The feast after the ceremony was the second best part about that day. Coffee, tankards of spiced hard cider, fish, stewed oysters, roasted pig, venison, duck, potatoes, baked rye bread, Indian cornbread, and pumpkin casserole were served, as well as nutmeats and candy for the children. But my absolute favorite was the thick wedding cake. I could smell the warm smell of the spices, alcohol, dried fruit and nuts that were baked inside and watching the guests look for the slice with the nutmeg was always my favorite part. And I couldn’t help laugh when Charlie was the one with the slice of cake that had nutmeg in it. Instead of being happy, he was too young to understand and became upset about how his cake was different than everybody else’s. About halfway through the feast, I noticed that these men had entered, they were skinny, their faces were covered in scars, and they were dressed in red uniforms.

I approached them and said, “Are you from the British army?”

“Yes, ma’am. My name is William and this here is my friend, James. We’ve deserted the British army, we couldn’t take fighting in the war along them anymore,” said the taller one with the darker hair.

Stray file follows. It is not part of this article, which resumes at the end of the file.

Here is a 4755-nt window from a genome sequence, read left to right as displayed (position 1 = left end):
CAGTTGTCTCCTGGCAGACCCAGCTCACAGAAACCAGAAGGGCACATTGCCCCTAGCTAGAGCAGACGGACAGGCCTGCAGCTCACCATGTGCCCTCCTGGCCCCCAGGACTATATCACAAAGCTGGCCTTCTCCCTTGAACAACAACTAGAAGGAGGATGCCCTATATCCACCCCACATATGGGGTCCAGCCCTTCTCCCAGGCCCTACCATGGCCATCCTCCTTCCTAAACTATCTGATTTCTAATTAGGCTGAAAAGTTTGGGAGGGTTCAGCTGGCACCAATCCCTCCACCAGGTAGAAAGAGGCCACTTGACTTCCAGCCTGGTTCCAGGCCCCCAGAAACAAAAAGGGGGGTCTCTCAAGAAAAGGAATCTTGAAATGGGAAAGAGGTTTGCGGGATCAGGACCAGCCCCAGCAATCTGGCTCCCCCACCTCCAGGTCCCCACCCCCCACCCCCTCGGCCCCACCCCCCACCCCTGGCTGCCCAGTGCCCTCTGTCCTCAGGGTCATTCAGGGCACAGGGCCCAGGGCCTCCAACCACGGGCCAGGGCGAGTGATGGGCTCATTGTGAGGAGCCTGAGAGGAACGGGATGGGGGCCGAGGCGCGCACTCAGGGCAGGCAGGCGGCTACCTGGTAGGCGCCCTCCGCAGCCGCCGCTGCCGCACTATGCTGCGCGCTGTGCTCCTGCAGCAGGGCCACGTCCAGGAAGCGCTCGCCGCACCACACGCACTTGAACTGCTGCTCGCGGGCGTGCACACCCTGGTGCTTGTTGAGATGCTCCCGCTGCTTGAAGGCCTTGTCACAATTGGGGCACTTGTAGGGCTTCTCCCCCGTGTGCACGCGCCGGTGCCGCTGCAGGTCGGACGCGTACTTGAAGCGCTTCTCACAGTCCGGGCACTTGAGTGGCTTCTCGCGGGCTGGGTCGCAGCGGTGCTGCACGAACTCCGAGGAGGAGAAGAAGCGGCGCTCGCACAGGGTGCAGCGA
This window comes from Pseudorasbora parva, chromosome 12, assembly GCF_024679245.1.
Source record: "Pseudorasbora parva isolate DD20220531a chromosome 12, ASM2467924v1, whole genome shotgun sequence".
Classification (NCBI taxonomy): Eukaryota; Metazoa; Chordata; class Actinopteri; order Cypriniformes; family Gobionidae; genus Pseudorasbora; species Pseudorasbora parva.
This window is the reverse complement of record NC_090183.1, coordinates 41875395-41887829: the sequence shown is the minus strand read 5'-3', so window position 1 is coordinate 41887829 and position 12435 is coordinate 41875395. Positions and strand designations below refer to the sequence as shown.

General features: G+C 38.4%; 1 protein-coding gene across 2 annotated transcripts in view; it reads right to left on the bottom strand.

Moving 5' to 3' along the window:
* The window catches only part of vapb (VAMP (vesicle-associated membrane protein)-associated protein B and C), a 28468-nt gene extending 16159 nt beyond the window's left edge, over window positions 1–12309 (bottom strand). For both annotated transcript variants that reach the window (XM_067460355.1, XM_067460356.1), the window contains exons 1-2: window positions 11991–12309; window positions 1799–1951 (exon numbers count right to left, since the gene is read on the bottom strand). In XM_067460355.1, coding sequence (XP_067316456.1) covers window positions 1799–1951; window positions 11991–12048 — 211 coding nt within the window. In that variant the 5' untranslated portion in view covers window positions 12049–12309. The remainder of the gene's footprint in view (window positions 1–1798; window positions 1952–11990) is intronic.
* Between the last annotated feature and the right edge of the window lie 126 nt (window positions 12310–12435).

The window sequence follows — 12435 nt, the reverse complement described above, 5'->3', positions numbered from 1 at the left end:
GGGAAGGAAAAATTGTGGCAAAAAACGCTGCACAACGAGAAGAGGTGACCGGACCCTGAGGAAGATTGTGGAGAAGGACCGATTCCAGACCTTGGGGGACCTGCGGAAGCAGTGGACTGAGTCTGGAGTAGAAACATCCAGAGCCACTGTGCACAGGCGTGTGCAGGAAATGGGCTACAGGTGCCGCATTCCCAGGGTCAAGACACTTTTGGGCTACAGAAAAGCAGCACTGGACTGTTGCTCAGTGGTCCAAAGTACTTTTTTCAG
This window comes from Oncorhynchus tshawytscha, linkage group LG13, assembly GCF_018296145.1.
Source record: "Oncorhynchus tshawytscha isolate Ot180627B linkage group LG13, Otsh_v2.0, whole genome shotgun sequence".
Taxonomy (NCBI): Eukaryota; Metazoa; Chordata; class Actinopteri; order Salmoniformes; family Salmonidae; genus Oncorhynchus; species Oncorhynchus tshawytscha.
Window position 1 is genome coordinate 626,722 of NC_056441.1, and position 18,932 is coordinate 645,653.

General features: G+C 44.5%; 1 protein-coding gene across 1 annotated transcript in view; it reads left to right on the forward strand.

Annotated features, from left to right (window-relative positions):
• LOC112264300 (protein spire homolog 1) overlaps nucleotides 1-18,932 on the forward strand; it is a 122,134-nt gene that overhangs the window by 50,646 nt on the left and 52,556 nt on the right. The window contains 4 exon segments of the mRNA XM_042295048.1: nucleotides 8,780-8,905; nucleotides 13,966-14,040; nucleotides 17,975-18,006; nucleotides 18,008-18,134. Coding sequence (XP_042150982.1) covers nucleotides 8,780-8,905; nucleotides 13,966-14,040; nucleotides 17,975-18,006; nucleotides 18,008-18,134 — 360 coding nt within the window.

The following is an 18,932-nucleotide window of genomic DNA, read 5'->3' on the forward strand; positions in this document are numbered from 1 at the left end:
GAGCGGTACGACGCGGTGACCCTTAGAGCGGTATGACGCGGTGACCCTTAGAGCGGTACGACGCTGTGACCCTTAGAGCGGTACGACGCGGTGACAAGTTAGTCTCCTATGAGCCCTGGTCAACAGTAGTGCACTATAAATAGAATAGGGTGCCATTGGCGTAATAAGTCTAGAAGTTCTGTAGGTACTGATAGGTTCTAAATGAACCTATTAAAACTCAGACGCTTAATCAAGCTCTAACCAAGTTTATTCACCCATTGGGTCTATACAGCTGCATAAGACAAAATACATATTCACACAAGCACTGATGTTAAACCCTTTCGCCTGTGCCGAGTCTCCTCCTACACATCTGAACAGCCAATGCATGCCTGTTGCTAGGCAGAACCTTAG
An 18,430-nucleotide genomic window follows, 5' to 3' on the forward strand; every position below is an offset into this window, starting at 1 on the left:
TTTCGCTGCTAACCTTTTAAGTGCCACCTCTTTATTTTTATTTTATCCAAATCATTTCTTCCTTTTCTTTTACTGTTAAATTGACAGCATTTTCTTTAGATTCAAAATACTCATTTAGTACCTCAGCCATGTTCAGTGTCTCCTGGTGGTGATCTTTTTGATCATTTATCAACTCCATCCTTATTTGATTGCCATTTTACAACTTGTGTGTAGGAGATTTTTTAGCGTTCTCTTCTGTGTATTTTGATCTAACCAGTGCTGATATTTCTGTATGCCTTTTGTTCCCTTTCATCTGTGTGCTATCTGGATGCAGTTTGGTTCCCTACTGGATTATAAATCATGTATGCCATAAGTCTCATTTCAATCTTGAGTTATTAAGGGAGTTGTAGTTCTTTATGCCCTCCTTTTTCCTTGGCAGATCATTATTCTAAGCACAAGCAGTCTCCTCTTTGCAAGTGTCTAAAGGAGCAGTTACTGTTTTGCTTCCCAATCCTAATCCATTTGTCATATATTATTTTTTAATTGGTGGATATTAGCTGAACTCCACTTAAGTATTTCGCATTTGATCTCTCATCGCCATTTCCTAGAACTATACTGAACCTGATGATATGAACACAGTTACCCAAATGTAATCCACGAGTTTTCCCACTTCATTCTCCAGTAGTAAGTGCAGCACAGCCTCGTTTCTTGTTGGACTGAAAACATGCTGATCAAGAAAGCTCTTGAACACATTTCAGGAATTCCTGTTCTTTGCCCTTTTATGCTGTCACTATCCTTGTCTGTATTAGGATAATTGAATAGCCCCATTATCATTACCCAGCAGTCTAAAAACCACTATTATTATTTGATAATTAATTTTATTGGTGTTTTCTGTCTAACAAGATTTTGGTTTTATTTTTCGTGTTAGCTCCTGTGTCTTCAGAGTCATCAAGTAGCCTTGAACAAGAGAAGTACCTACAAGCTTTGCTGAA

“You must’ve went a long way before you got here. Please, come sit down and enjoy my wedding feast,” I told them as I showed them their seats.

            “Congratulations on your special day,” said James.

            “Thank you. Now tell me about the war, are we doing any good at all?”

            “With the way both sides are fighting, chances don’t look very good for us,” said William, “all the soldiers on the British side want to use guerrilla warfare, but the British officers seem to hate us enough to ensure we would die in battle.”

            “They don’t want us to move at all!” James said angrily as he slammed his hand on the table, “we have to stand still and get shot. And if we take one step out of our ranks, Colonel Preble threatens that he would knock us down.”